Yesterday, somewhere along the Canal de Garonne in Aquitaine, we pedalled our one thousandth kilometre. It amazes me that all those little turns of the pedal really do add up, and suddenly you find you’ve nearly crossed a country. We booked ourselves into a hotel to celebrate, and Huw cooked a meal by firing up our stove in the bathtub.
We’re in vineyard country: the hillsides are covered with rows of stumpy vines and white-flowering plum orchards. We’ve seen bats and heard owls and woodpeckers. While we’ve had occasional glimmers of southern European warmth – dry-grassed and humming with insects – it’s mostly been cold and misty. Our efforts to enjoy the cold while it lasts collapsed when it dipped to minus five one night; we lay in our one season sleeping bags, watching ice form on the tent and willing Africa closer.
Mostly, we’ve been making fair progress. This is partly thanks to the occasional ex-cycle tourer keen to pedal with us, show us the local sights and chat about past tours. They’re invariably lean, weathered men in their 60s or 70s, and they’re all far fitter than we are. We fly along at their pace, too embarrassed to take our usual breaks every hour or so, and collapse on the verge as soon as they’re out of sight.
Our progress has been hindered by two things: a mild knee injury and an abundance of tractor museums in this part of France. The knee injury was the result of a 93-kilometre day, and gave us an excellent excuse to take a couple of days off to drink wine rest with a friend who was in France for a few days. We took a train to meet her, leaving the bikes in the care of a generous Yorkshire couple running a campsite. (They bought it five years ago and moved over here shortly after that, when they realised their campsite managers were sitting in the sun while they were working 13 hour days in coal plants back in Yorkshire. “It just weren’t right,” said Gary, with a big grin on his suntanned face, looking delighted with the way life had turned out.)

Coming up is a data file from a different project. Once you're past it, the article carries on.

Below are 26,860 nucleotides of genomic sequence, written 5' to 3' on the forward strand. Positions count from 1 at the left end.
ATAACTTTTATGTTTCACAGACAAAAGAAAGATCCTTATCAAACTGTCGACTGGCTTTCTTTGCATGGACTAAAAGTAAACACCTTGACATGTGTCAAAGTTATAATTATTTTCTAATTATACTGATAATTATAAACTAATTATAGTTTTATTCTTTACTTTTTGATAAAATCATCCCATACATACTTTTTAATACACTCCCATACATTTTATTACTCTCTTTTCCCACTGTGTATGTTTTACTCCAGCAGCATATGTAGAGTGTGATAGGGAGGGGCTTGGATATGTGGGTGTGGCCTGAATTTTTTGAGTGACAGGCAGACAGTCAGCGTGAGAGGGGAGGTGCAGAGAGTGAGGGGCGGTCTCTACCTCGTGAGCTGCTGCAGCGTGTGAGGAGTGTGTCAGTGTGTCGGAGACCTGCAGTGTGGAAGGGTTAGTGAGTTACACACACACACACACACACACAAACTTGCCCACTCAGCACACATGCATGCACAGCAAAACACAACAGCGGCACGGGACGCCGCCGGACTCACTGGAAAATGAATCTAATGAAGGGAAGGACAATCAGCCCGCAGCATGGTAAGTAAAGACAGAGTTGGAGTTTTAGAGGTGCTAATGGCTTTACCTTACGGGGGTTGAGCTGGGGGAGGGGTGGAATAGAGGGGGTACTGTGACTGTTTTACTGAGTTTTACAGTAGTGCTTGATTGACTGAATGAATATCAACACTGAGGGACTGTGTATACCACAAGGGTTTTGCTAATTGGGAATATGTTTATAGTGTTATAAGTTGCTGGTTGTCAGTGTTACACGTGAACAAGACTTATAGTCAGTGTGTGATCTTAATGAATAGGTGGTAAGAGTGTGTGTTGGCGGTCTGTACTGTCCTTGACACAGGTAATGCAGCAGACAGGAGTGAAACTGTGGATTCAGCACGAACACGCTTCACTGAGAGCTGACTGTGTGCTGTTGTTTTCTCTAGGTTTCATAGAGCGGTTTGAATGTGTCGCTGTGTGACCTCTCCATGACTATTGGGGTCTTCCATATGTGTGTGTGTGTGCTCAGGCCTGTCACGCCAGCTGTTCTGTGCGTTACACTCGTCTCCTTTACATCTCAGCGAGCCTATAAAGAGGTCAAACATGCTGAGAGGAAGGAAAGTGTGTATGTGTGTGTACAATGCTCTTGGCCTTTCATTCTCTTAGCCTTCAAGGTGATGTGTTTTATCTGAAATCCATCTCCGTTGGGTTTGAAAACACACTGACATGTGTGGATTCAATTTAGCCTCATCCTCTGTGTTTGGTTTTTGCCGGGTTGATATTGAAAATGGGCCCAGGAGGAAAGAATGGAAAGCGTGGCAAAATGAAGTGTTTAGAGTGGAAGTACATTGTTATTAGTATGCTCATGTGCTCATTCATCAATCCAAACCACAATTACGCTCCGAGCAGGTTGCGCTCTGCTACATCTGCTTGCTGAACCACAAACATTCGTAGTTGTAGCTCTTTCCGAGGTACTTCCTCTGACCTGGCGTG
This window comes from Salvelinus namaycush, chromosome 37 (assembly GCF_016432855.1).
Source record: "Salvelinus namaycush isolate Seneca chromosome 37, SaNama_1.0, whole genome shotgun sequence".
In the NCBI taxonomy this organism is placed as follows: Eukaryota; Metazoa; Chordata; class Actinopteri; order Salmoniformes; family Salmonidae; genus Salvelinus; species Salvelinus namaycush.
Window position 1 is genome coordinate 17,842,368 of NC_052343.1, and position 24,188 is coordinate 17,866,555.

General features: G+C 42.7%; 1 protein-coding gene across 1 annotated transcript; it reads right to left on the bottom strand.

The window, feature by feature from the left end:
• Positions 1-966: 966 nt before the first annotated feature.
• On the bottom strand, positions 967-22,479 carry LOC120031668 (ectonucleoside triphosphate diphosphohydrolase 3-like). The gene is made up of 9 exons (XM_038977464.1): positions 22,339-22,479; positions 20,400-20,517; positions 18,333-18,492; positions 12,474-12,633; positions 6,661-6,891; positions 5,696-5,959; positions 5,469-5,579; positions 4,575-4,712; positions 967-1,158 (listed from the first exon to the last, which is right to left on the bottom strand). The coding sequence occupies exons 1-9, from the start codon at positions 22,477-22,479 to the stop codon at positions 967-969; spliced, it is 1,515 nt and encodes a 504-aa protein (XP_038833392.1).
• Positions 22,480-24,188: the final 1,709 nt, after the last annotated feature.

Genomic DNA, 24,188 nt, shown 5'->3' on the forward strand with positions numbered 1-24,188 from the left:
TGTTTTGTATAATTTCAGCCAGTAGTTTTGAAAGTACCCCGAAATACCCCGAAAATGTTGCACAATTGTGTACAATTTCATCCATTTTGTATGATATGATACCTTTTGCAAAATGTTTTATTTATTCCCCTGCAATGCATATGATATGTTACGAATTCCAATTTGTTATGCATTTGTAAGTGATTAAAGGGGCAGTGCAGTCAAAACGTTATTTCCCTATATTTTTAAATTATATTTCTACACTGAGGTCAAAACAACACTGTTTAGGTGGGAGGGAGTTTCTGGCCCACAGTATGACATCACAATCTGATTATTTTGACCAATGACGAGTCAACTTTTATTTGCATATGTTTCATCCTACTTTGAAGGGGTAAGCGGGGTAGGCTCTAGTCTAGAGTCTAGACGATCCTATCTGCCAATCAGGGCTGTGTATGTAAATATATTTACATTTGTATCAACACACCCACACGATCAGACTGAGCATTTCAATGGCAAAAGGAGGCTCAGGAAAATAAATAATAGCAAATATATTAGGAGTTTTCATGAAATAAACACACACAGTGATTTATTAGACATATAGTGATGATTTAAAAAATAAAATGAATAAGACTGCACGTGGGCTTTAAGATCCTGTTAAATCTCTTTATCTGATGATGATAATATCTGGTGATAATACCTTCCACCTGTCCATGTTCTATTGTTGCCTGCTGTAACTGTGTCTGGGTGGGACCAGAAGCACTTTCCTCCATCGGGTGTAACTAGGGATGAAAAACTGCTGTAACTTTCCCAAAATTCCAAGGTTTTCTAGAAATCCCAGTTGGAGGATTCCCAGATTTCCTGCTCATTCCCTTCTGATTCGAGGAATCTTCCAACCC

The tractor museums: Huw is an agricultural engineer by training, and I’ll just say I now know more about soil engaging implements than I could ever have hoped.
The quest for calories continues. Huw has a higher embarrassment threshold and worse French than I do: a bad combination, for me. I often find myself having to ask for extra calories served up in bizarre ways (two bowls of pasta carbonara with extra bowls of plain pasta on the side, say), eliciting withering stares of disdain for the deep ignorance of the English for all things food-related.
So here we are, in a McDonalds’ (we succombed to the call of free wi-fi) in Aquitaine, heading east – first to stay with old friends to catch up, rest a bit and generally sort ourselves and the website out (we’ll be putting up our first galleries and, hopefully, sound recordings from there), and then onwards to the Mediterranean coast and the boat that will take us to Morocco.
This little milestone is the first of 24, according to our not-very-thorough route planning. Now that we’ve done one thousand kilometres – albeit on tarmac roads with more than our fair share of tailwinds – reaching two thousand, somewhere in Morocco, seems a little more probable. And if we can do two thousand, we can do three thousand, somewhere in the Sahara. The world seems a little smaller, in a good way.